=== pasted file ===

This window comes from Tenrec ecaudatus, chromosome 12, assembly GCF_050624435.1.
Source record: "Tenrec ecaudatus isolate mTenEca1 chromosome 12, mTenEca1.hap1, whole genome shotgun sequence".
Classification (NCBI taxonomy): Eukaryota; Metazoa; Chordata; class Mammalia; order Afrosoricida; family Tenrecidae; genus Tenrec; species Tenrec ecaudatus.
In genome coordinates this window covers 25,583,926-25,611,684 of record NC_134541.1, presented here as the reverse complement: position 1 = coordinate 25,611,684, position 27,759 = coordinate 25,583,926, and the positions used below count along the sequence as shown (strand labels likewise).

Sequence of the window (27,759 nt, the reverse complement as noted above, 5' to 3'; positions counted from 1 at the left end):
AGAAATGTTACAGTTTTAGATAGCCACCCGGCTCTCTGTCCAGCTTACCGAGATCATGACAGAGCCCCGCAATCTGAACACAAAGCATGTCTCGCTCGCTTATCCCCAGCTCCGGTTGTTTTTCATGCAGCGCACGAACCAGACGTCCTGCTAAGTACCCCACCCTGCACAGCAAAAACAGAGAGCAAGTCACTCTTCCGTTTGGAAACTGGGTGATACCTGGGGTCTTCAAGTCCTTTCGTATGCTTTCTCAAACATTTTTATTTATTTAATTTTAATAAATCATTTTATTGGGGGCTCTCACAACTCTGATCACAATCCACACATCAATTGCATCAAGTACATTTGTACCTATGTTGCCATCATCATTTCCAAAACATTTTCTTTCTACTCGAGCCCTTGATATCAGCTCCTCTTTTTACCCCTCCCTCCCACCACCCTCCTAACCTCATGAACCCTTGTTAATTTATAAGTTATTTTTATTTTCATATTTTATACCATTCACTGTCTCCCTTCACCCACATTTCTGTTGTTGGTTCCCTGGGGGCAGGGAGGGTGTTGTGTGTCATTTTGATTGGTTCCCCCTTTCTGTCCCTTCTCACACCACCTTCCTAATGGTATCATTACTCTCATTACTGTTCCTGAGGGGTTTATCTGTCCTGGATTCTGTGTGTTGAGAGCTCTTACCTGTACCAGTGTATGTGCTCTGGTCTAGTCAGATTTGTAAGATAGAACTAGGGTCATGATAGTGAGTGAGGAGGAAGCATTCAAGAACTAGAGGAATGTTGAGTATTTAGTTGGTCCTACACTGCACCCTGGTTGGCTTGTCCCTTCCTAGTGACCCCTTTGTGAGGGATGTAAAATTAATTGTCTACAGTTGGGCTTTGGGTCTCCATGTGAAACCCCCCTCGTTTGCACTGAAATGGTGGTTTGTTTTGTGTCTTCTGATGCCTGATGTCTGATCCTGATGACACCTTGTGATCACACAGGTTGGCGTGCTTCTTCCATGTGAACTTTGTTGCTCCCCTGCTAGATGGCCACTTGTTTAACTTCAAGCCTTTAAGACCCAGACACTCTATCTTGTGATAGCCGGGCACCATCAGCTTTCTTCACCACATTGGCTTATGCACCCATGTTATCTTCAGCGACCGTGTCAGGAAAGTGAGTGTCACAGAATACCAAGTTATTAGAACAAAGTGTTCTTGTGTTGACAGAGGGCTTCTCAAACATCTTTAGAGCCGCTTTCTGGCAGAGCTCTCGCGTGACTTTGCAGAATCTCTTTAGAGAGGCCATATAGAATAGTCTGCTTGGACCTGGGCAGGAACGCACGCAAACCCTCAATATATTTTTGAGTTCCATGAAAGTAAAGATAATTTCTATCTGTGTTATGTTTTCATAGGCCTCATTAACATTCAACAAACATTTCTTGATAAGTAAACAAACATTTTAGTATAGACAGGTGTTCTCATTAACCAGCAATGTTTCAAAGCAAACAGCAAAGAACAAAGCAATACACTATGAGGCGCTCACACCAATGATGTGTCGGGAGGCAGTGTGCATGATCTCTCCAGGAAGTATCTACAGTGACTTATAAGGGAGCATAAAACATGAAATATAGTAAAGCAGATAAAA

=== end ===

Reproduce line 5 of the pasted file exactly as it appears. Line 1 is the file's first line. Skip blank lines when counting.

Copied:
Sequence of the window (27,759 nt, the reverse complement as noted above, 5' to 3'; positions counted from 1 at the left end):